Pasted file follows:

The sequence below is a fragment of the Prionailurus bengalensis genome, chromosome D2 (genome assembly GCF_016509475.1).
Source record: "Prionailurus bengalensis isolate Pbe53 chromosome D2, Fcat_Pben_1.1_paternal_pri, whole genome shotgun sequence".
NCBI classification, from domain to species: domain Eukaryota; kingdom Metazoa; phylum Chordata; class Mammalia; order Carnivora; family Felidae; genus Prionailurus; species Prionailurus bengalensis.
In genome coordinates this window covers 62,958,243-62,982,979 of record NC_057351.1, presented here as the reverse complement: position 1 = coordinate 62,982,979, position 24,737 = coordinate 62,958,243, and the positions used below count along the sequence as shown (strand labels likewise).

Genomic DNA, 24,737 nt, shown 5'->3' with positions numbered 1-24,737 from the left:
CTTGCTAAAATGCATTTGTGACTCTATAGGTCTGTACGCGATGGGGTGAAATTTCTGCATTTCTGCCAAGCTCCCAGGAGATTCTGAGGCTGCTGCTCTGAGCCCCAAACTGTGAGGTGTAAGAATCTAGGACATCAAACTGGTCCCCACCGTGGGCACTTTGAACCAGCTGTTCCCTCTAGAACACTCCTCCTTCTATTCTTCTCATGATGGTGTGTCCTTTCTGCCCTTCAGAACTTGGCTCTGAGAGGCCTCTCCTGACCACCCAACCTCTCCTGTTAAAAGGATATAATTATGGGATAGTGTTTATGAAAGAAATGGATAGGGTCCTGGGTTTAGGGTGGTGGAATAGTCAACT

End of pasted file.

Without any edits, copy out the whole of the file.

The sequence below is a fragment of the Prionailurus bengalensis genome, chromosome D2 (genome assembly GCF_016509475.1).
Source record: "Prionailurus bengalensis isolate Pbe53 chromosome D2, Fcat_Pben_1.1_paternal_pri, whole genome shotgun sequence".
NCBI classification, from domain to species: domain Eukaryota; kingdom Metazoa; phylum Chordata; class Mammalia; order Carnivora; family Felidae; genus Prionailurus; species Prionailurus bengalensis.
In genome coordinates this window covers 62,958,243-62,982,979 of record NC_057351.1, presented here as the reverse complement: position 1 = coordinate 62,982,979, position 24,737 = coordinate 62,958,243, and the positions used below count along the sequence as shown (strand labels likewise).

Genomic DNA, 24,737 nt, shown 5'->3' with positions numbered 1-24,737 from the left:
CTTGCTAAAATGCATTTGTGACTCTATAGGTCTGTACGCGATGGGGTGAAATTTCTGCATTTCTGCCAAGCTCCCAGGAGATTCTGAGGCTGCTGCTCTGAGCCCCAAACTGTGAGGTGTAAGAATCTAGGACATCAAACTGGTCCCCACCGTGGGCACTTTGAACCAGCTGTTCCCTCTAGAACACTCCTCCTTCTATTCTTCTCATGATGGTGTGTCCTTTCTGCCCTTCAGAACTTGGCTCTGAGAGGCCTCTCCTGACCACCCAACCTCTCCTGTTAAAAGGATATAATTATGGGATAGTGTTTATGAAAGAAATGGATAGGGTCCTGGGTTTAGGGTGGTGGAATAGTCAACT